Tag Archives: PHP

Mac popup notification for a PHP error

Receive a notification when PHP errors are logged on Mac

I have PHP configured to log all of its errors to a single log file. I always have Terminal open and tail watching this file. However, sometimes I don’t realize that new errors have been logged right away, which is annoying. To overcome this, I thought it would be nice if I could get a popup notification each time there was an error, just like many Mac apps do. I found this thread on SO, which helped me solve my problem.

If you have Homebrew installed, all you need to do is run:

$ brew install terminal-notifier
$ brew install fswatch

Then add this function to your .bash_profile:

notify-php-logs() {
	fswatch -0 ~/zebug.log | xargs -0 -n 1 \
		terminal-notifier -title "PHP Error" \
			-message "New errors in zebug.log" \
			-group "php-errors" \
			-activate "com.apple.Terminal"

Then run:

$ notify-php-logs >/dev/null 2>&1 &
$ tail -f ~/zebug.log

You’ll want to replace ~/zebug.log with the path of the log file that you want to listen to, of course.

Now whenever there is a PHP error, you will get a notification, and when you click on it the Terminal app will be brought to the front so you can see the error.

PHPUnit and the WordPress file system API

If you unit test your WordPress projects with PHPUnit, sooner or later you’ll want to test some code that interacts with the filesystem. If you are interacting with the filesystem properly, you’ll be using the $wp_filesystem object.

A few months ago I found myself needing to test some code that created a file using the WordPress filesystem API. I searched for a good solution, and found the information about mocking the filesystem on the PHPUnit website. But after tinkering with vfsStream, I decided it would be easier to build a simple filesystem mocker myself than to integrate vfsStream with the WP Filesystem API. So I did.

The result is the WP Filesystem Mock.

[It] Provides a class that can be used as a mock filesystem, and also a shim for the WordPress filesystem API that uses it. This is useful in unit tests that include simple filesystem operations.


Unserializing Safely

Avoid object injection with this:

    if ( 1 !== preg_match( '~O:\d~', $maybe_dangerous ) ) {
        // All is well, this is safe to unserialize.

For security it is best if you use json_* or something else instead. But if you are working with a project built by someone else and you have no choice, this will keep you from unserializing any objects.

Creating Your Own PHPUnit @requires Annotations

PHPUnit offers a feature that lets you skip a test when certain requirements aren’t met. This can be done in two ways:

  1. You can manually check if the requirements are met, and then skip the test with $this->markTestSkipped() if they are not.
  2. In some cases, you can use the @requires annotation, and the test will be skipped automatically when the requirements aren’t met.

Using the @requires annotation is nicer, but PHPUnit only has so many options built in. Sometimes you have custom requirements that can’t really be checked reliably with any of the built-in options. An example is when you need some tests you’ve written for a WordPress plugin to run only when WordPress’s multisite feature is enabled on the test site. In my tests, I find myself needing this a lot. So I’ve been writing this over and over:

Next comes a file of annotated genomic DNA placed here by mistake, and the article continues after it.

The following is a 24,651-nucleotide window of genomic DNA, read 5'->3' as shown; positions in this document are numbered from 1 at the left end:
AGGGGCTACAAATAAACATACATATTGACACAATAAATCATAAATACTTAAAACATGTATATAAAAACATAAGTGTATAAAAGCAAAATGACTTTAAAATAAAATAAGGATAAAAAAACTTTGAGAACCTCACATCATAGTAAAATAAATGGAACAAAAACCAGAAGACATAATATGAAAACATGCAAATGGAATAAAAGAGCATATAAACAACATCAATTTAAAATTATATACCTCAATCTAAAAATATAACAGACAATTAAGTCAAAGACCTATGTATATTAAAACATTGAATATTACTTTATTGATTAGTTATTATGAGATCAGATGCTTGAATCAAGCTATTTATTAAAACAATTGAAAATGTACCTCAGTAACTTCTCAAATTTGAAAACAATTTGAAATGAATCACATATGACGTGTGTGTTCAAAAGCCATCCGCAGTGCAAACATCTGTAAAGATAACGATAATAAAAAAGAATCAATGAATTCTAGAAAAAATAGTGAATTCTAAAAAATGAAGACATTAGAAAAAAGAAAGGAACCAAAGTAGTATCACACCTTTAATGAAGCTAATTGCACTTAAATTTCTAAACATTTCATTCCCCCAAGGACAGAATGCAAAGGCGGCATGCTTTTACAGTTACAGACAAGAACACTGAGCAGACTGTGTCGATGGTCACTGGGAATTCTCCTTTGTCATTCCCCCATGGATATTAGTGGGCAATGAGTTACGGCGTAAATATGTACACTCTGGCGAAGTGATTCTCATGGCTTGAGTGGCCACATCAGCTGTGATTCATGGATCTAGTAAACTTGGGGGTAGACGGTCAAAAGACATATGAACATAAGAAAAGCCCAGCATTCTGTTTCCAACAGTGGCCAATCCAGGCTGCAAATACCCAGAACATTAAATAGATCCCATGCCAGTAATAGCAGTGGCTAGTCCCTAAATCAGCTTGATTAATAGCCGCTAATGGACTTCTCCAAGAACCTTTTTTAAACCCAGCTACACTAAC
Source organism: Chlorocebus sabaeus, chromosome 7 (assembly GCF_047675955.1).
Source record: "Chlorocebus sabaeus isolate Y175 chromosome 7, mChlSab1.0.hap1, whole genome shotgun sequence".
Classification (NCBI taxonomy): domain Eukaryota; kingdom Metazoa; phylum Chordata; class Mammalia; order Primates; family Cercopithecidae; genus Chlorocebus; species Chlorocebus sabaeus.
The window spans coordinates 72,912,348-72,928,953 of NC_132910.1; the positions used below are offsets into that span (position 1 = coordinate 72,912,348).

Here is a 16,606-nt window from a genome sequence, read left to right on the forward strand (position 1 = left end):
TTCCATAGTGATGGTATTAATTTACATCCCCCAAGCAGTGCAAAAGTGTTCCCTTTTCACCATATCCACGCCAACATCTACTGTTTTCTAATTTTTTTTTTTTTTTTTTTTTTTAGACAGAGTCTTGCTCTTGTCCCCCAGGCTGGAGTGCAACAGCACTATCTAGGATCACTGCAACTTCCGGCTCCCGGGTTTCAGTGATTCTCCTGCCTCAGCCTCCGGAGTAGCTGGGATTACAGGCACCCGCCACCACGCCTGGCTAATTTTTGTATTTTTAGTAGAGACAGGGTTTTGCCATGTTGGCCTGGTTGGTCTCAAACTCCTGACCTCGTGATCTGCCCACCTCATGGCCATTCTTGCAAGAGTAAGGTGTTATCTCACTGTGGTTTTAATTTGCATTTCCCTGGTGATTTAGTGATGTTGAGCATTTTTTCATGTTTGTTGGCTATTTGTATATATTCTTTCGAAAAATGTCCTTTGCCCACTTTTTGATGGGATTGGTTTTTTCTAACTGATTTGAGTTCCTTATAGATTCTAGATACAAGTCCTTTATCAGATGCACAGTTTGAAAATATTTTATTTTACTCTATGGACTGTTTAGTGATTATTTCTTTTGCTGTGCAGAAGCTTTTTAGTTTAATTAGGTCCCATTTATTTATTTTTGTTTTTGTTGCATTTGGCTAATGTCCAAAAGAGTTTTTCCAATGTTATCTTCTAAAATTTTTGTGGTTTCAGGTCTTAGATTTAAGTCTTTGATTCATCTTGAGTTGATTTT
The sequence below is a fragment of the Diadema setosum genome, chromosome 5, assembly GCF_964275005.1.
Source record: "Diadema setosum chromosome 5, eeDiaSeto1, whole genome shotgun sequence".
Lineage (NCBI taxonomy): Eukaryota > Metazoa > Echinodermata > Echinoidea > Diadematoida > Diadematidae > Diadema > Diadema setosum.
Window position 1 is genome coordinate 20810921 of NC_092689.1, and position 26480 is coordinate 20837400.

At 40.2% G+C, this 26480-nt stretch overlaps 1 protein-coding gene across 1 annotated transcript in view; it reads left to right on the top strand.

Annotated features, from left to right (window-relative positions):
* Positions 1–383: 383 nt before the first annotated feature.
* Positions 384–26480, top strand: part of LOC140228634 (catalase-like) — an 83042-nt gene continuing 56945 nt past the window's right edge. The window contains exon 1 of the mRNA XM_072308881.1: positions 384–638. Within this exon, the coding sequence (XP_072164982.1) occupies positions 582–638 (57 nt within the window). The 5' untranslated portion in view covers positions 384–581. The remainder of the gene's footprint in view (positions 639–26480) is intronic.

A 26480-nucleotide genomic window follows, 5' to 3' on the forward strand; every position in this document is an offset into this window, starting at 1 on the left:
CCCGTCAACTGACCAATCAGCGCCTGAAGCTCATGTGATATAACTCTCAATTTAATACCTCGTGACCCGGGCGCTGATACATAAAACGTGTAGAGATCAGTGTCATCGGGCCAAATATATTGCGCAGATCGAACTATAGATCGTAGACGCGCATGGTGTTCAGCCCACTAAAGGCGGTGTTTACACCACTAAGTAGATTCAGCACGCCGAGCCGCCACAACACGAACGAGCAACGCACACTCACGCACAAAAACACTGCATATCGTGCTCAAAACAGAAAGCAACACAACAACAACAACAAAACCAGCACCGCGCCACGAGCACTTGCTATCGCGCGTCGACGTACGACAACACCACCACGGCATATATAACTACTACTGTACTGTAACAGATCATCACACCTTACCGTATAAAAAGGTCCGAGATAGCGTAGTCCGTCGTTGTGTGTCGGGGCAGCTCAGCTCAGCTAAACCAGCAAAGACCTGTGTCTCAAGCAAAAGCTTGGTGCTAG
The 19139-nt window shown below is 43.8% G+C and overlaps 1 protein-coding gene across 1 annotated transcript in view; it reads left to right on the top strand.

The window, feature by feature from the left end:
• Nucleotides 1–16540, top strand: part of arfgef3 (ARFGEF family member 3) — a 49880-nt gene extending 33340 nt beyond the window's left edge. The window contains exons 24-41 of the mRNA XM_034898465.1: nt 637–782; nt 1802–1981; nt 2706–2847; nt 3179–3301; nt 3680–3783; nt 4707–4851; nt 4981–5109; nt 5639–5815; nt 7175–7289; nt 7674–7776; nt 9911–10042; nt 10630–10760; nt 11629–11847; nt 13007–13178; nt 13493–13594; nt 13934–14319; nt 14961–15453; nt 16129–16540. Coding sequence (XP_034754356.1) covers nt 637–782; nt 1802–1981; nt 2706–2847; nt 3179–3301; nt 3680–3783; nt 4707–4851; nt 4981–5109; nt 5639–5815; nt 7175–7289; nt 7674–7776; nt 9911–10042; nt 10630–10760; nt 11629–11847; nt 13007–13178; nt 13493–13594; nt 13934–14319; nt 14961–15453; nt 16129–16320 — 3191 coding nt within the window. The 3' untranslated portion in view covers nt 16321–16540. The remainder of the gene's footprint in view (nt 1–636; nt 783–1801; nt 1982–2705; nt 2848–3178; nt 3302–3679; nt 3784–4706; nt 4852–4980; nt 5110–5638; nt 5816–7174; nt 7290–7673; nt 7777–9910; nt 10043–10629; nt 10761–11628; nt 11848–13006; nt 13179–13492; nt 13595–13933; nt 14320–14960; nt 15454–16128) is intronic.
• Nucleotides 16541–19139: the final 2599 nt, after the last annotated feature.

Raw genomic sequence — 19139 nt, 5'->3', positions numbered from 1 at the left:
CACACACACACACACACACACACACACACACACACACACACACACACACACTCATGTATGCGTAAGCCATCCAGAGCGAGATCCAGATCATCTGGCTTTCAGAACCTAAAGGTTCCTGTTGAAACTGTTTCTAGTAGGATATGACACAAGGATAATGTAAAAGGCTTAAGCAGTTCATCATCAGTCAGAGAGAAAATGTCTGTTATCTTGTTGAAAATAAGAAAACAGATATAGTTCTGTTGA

if ( ! is_multisite() ) {
     $this->markTestSkipped( 'Multisite must be enabled.' );

But just yesterday I realized that this was silly, and that I could easily add my own custom @requires annotation. So I did. Here is the code:

	protected function checkRequirements() {


		$annotations = $this->getAnnotations();

		foreach ( array( 'class', 'method' ) as $depth ) {

			if ( empty( $annotations[ $depth ]['requires'] ) ) {

			$requires = array_flip( $annotations[ $depth ]['requires'] );

			if ( isset( $requires['WordPress multisite'] ) && ! is_multisite() ) {
				$this->markTestSkipped( 'Multisite must be enabled.' );
			} elseif ( isset( $requires['WordPress !multisite'] ) && is_multisite() ) {
				$this->markTestSkipped( 'Multisite must not be enabled.' );

You just need to add that method to your base test case class, and you will then be able to use @requires WordPress multisite instead of messing with markTestSkipped() all the time. For tests that should only run when multisite isn’t enabled, you can use @requires WordPress !multisite.

You could easily add more options for any other requirements your tests commonly have.

Travis CI, Composer, and PHP 5.2

Once I’ve written some PHP unit tests for my plugins, I like to make sure I put them to good use. I develop the plugins on GitHub, so with the right tools, it’s easy to set up Travis CI to run my tests. This will let me run the tests against all of the PHP versions I need too without the hassle of trying to do this locally.

The only problem is that WordPress still supports PHP 5.2, and while I want to run my tests against that version, I’m using composer to install some of my dev dependencies. And as you probably know, composer requires PHP 5.3. So I searched around the internet to see if anyone had a solution to this dilemma. I did find one project on GitHub, but it requires you to have a separate config file for PHP 5.2, and doesn’t appear to be maintained at this time.

What I was really hoping for was a way to run composer using PHP 5.3 even when the tests are running on 5.2, since all of the PHP versions are installed on the Travis test box. I couldn’t find any helpful information about switching PHP versions on Travis, but with a little research into phpenv (which Travis uses to manage the PHP environment), I was able to figure something out.

It’s actually as easy as this:

phpenv global 5.3
composer install
phpenv global "$TRAVIS_PHP_VERSION"

Just drop that into the before_install section of your .travis.yml, and you’re ready to go!